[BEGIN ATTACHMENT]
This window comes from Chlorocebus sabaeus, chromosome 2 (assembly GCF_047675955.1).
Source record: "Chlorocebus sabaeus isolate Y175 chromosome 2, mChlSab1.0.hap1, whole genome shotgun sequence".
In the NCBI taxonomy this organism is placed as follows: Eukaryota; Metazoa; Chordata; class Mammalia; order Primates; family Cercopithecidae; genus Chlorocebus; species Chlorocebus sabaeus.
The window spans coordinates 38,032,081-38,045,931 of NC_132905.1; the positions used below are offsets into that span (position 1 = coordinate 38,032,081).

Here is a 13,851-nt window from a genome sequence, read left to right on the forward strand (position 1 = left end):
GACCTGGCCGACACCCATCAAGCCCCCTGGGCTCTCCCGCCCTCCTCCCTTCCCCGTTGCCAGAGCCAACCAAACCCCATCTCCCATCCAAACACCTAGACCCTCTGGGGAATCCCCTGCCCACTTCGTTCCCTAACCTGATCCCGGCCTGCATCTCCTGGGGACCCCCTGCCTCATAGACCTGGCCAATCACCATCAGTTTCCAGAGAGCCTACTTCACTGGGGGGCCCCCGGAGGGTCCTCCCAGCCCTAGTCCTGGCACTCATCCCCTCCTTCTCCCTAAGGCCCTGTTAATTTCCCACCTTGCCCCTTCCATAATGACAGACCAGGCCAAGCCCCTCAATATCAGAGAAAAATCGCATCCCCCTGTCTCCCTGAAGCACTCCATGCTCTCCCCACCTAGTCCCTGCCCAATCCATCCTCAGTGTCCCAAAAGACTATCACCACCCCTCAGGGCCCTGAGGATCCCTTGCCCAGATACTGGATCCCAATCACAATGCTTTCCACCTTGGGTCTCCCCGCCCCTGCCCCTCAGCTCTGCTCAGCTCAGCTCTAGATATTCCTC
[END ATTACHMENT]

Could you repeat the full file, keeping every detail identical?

This window comes from Chlorocebus sabaeus, chromosome 2 (assembly GCF_047675955.1).
Source record: "Chlorocebus sabaeus isolate Y175 chromosome 2, mChlSab1.0.hap1, whole genome shotgun sequence".
In the NCBI taxonomy this organism is placed as follows: Eukaryota; Metazoa; Chordata; class Mammalia; order Primates; family Cercopithecidae; genus Chlorocebus; species Chlorocebus sabaeus.
The window spans coordinates 38,032,081-38,045,931 of NC_132905.1; the positions used below are offsets into that span (position 1 = coordinate 38,032,081).

Here is a 13,851-nt window from a genome sequence, read left to right on the forward strand (position 1 = left end):
GACCTGGCCGACACCCATCAAGCCCCCTGGGCTCTCCCGCCCTCCTCCCTTCCCCGTTGCCAGAGCCAACCAAACCCCATCTCCCATCCAAACACCTAGACCCTCTGGGGAATCCCCTGCCCACTTCGTTCCCTAACCTGATCCCGGCCTGCATCTCCTGGGGACCCCCTGCCTCATAGACCTGGCCAATCACCATCAGTTTCCAGAGAGCCTACTTCACTGGGGGGCCCCCGGAGGGTCCTCCCAGCCCTAGTCCTGGCACTCATCCCCTCCTTCTCCCTAAGGCCCTGTTAATTTCCCACCTTGCCCCTTCCATAATGACAGACCAGGCCAAGCCCCTCAATATCAGAGAAAAATCGCATCCCCCTGTCTCCCTGAAGCACTCCATGCTCTCCCCACCTAGTCCCTGCCCAATCCATCCTCAGTGTCCCAAAAGACTATCACCACCCCTCAGGGCCCTGAGGATCCCTTGCCCAGATACTGGATCCCAATCACAATGCTTTCCACCTTGGGTCTCCCCGCCCCTGCCCCTCAGCTCTGCTCAGCTCAGCTCTAGATATTCCTC